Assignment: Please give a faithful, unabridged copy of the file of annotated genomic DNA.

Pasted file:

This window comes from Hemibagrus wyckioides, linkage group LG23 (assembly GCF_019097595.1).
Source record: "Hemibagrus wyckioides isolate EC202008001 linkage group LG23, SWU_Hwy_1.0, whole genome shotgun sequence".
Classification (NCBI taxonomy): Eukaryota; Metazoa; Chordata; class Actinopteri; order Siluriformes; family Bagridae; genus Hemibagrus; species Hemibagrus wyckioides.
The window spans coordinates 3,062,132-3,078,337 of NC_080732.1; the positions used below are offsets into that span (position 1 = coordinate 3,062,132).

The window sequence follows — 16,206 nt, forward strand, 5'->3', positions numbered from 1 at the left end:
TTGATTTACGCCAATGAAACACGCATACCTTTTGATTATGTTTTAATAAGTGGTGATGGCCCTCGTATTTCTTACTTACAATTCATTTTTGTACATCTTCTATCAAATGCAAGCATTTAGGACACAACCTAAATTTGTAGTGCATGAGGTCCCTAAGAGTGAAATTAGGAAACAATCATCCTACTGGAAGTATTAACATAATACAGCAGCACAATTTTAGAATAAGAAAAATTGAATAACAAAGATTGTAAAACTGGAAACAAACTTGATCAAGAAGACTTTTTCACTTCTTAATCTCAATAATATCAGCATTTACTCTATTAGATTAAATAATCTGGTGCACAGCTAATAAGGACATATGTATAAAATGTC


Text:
This window comes from Hemibagrus wyckioides, linkage group LG23 (assembly GCF_019097595.1).
Source record: "Hemibagrus wyckioides isolate EC202008001 linkage group LG23, SWU_Hwy_1.0, whole genome shotgun sequence".
Classification (NCBI taxonomy): Eukaryota; Metazoa; Chordata; class Actinopteri; order Siluriformes; family Bagridae; genus Hemibagrus; species Hemibagrus wyckioides.
The window spans coordinates 3,062,132-3,078,337 of NC_080732.1; the positions used below are offsets into that span (position 1 = coordinate 3,062,132).

The window sequence follows — 16,206 nt, forward strand, 5'->3', positions numbered from 1 at the left end:
TTGATTTACGCCAATGAAACACGCATACCTTTTGATTATGTTTTAATAAGTGGTGATGGCCCTCGTATTTCTTACTTACAATTCATTTTTGTACATCTTCTATCAAATGCAAGCATTTAGGACACAACCTAAATTTGTAGTGCATGAGGTCCCTAAGAGTGAAATTAGGAAACAATCATCCTACTGGAAGTATTAACATAATACAGCAGCACAATTTTAGAATAAGAAAAATTGAATAACAAAGATTGTAAAACTGGAAACAAACTTGATCAAGAAGACTTTTTCACTTCTTAATCTCAATAATATCAGCATTTACTCTATTAGATTAAATAATCTGGTGCACAGCTAATAAGGACATATGTATAAAATGTC